I was amazed at the number of booths manned by relatively small companies, where there was no activity and the people at the booth were sitting down, gazing at smartphones or reading the paper. The thing that really stunned me about this is that these tended to be the kinds of companies, like ours, where the event is a relatively large part of the annual marketing budget.
Even if things are slow, sitting down and looking uninterested sends out the wrong messages. If you are doing this for a prolonged period of time, then you simply shouldn't be spending the money to attend the show. It pays to approach people and initiate conversation, because the metrics of a trade show can be broken down in a simple way:
Total cost of booth / number of conversations initiated = cost per lead
Over four ten hour days, an individual that has an average of 5 conversations per hour generates approximately 200 leads (discounting any brand awareness from people walking by). At $20,000 to participate (plus any opportunity cost), this works out to $100 per lead, of which, only a percentage will convert to customers.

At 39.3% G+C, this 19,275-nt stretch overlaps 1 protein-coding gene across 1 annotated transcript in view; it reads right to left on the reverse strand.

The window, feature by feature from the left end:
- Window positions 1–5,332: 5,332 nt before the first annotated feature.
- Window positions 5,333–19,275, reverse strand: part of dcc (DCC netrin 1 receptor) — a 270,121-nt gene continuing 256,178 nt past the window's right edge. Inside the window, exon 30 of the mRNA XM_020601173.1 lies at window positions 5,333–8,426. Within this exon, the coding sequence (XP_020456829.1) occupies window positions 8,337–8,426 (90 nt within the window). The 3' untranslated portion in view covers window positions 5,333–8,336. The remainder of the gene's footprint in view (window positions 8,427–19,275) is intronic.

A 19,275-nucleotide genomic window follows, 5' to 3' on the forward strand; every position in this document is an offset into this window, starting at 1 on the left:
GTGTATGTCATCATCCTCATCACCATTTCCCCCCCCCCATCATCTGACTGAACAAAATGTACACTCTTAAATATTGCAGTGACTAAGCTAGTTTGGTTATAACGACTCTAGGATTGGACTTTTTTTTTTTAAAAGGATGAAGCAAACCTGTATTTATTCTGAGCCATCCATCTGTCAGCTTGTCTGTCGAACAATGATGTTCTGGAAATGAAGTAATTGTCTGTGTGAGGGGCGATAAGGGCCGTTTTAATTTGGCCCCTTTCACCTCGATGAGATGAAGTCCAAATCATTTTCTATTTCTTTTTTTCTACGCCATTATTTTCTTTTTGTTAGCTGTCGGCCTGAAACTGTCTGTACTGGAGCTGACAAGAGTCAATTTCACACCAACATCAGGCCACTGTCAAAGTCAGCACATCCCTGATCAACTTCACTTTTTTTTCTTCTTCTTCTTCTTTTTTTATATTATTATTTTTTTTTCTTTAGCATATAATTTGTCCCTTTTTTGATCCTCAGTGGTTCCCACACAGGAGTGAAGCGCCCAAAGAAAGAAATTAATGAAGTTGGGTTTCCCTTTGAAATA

While the actual ROI of the event depends on the conversion of leads to customers and the lifetime revenue generated by new customers, it's quite obvious that increasing the number of quality conversations can change the economics greatly. For more on this check out RJMetrics.
Make What We Do Extremely Clear
There were too many booths where it was not completely clear what they did. Your backdrop must lure people in, and the clearest way to do that is to let them know what problem you solve. People that are just walking by a booth don't have time to decipher what it is you do. A number of people that I spoke with who were much more well versed in the industry than I am mentioned how surprised they were about how unclear many of the backdrops were.
One strategy that I would like to do to prevent this, and there is some lag time, is to A/B test the tag lines and material. This can be done on our website and by asking people who are relatively unfamiliar with what we do to review our material before the event.